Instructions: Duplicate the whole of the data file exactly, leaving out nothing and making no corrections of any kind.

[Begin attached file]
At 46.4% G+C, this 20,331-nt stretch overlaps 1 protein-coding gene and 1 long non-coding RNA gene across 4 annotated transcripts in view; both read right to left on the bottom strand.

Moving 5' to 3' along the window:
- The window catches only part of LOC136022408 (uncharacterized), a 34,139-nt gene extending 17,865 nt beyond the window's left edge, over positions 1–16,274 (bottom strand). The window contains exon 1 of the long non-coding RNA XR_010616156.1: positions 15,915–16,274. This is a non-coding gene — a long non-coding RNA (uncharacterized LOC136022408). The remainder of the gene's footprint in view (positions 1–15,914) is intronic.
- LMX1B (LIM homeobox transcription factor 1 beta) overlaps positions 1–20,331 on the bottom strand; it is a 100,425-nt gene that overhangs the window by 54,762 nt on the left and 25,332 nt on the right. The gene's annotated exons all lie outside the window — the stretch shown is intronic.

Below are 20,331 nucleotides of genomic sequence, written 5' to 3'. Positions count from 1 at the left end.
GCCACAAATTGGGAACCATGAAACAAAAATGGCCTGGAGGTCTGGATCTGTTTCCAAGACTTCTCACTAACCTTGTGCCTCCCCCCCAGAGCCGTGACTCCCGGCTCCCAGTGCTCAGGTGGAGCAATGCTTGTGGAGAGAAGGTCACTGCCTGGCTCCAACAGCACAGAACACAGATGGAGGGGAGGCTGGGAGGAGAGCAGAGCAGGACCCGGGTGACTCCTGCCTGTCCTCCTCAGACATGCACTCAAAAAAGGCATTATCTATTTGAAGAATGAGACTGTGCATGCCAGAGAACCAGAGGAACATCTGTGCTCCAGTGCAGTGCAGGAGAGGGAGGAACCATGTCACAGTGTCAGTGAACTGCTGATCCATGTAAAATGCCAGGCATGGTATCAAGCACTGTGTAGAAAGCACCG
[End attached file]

At 46.4% G+C, this 20,331-nt stretch overlaps 1 protein-coding gene and 1 long non-coding RNA gene across 4 annotated transcripts in view; both read right to left on the bottom strand.

Moving 5' to 3' along the window:
- The window catches only part of LOC136022408 (uncharacterized), a 34,139-nt gene extending 17,865 nt beyond the window's left edge, over positions 1–16,274 (bottom strand). The window contains exon 1 of the long non-coding RNA XR_010616156.1: positions 15,915–16,274. This is a non-coding gene — a long non-coding RNA (uncharacterized LOC136022408). The remainder of the gene's footprint in view (positions 1–15,914) is intronic.
- LMX1B (LIM homeobox transcription factor 1 beta) overlaps positions 1–20,331 on the bottom strand; it is a 100,425-nt gene that overhangs the window by 54,762 nt on the left and 25,332 nt on the right. The gene's annotated exons all lie outside the window — the stretch shown is intronic.

Below are 20,331 nucleotides of genomic sequence, written 5' to 3'. Positions count from 1 at the left end.
GCCACAAATTGGGAACCATGAAACAAAAATGGCCTGGAGGTCTGGATCTGTTTCCAAGACTTCTCACTAACCTTGTGCCTCCCCCCCAGAGCCGTGACTCCCGGCTCCCAGTGCTCAGGTGGAGCAATGCTTGTGGAGAGAAGGTCACTGCCTGGCTCCAACAGCACAGAACACAGATGGAGGGGAGGCTGGGAGGAGAGCAGAGCAGGACCCGGGTGACTCCTGCCTGTCCTCCTCAGACATGCACTCAAAAAAGGCATTATCTATTTGAAGAATGAGACTGTGCATGCCAGAGAACCAGAGGAACATCTGTGCTCCAGTGCAGTGCAGGAGAGGGAGGAACCATGTCACAGTGTCAGTGAACTGCTGATCCATGTAAAATGCCAGGCATGGTATCAAGCACTGTGTAGAAAGCACCG